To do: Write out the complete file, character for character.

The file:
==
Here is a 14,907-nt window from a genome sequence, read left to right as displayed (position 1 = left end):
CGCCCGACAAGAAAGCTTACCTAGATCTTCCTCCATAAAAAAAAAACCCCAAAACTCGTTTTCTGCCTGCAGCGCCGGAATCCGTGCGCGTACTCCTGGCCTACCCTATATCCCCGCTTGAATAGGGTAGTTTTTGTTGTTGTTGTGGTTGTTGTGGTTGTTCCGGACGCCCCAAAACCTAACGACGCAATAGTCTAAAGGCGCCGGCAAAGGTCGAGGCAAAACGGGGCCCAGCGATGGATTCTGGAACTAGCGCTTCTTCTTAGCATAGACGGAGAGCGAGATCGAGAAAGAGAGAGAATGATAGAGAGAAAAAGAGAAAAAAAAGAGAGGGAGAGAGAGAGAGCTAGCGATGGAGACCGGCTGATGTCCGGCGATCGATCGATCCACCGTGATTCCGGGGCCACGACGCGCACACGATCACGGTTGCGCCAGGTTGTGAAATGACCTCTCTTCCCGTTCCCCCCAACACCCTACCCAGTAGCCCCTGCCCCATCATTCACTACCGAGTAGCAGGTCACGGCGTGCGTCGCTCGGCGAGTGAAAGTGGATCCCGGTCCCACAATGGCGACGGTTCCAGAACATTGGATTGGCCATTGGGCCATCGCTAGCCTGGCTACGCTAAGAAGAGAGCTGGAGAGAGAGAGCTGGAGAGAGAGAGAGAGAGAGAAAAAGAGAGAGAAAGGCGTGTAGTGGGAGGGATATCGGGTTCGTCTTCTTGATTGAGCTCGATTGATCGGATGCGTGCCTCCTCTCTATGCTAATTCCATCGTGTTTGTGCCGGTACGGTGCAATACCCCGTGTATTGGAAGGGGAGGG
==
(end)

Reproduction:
Here is a 14,907-nt window from a genome sequence, read left to right as displayed (position 1 = left end):
CGCCCGACAAGAAAGCTTACCTAGATCTTCCTCCATAAAAAAAAAACCCCAAAACTCGTTTTCTGCCTGCAGCGCCGGAATCCGTGCGCGTACTCCTGGCCTACCCTATATCCCCGCTTGAATAGGGTAGTTTTTGTTGTTGTTGTGGTTGTTGTGGTTGTTCCGGACGCCCCAAAACCTAACGACGCAATAGTCTAAAGGCGCCGGCAAAGGTCGAGGCAAAACGGGGCCCAGCGATGGATTCTGGAACTAGCGCTTCTTCTTAGCATAGACGGAGAGCGAGATCGAGAAAGAGAGAGAATGATAGAGAGAAAAAGAGAAAAAAAAGAGAGGGAGAGAGAGAGAGCTAGCGATGGAGACCGGCTGATGTCCGGCGATCGATCGATCCACCGTGATTCCGGGGCCACGACGCGCACACGATCACGGTTGCGCCAGGTTGTGAAATGACCTCTCTTCCCGTTCCCCCCAACACCCTACCCAGTAGCCCCTGCCCCATCATTCACTACCGAGTAGCAGGTCACGGCGTGCGTCGCTCGGCGAGTGAAAGTGGATCCCGGTCCCACAATGGCGACGGTTCCAGAACATTGGATTGGCCATTGGGCCATCGCTAGCCTGGCTACGCTAAGAAGAGAGCTGGAGAGAGAGAGCTGGAGAGAGAGAGAGAGAGAGAAAAAGAGAGAGAAAGGCGTGTAGTGGGAGGGATATCGGGTTCGTCTTCTTGATTGAGCTCGATTGATCGGATGCGTGCCTCCTCTCTATGCTAATTCCATCGTGTTTGTGCCGGTACGGTGCAATACCCCGTGTATTGGAAGGGGAGGG